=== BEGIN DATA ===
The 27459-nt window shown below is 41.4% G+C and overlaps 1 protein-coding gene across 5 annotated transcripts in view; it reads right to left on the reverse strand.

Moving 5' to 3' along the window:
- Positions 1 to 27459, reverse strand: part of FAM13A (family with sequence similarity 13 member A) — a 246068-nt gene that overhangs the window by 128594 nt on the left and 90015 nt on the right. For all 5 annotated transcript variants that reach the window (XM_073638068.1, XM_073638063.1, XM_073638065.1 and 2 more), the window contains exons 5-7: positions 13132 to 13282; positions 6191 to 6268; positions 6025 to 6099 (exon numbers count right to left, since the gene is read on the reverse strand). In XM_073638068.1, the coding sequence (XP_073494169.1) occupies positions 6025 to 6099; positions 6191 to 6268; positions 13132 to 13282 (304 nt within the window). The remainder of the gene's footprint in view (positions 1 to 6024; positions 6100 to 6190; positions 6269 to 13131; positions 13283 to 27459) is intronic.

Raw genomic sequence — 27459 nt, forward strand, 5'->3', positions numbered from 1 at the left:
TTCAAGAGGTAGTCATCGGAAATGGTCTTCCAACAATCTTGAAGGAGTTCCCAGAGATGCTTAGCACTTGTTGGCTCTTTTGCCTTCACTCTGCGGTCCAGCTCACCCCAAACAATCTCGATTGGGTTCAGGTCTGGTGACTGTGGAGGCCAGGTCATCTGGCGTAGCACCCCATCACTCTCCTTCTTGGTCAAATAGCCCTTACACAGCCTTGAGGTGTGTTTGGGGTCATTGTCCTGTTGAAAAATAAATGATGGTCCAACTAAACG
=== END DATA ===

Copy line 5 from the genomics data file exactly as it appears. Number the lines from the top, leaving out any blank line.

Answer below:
TTCAAGAGGTAGTCATCGGAAATGGTCTTCCAACAATCTTGAAGGAGTTCCCAGAGATGCTTAGCACTTGTTGGCTCTTTTGCCTTCACTCTGCGGTCCAGCTCACCCCAAACAATCTCGATTGGGTTCAGGTCTGGTGACTGTGGAGGCCAGGTCATCTGGCGTAGCACCCCATCACTCTCCTTCTTGGTCAAATAGCCCTTACACAGCCTTGAGGTGTGTTTGGGGTCATTGTCCTGTTGAAAAATAAATGATGGTCCAACTAAACG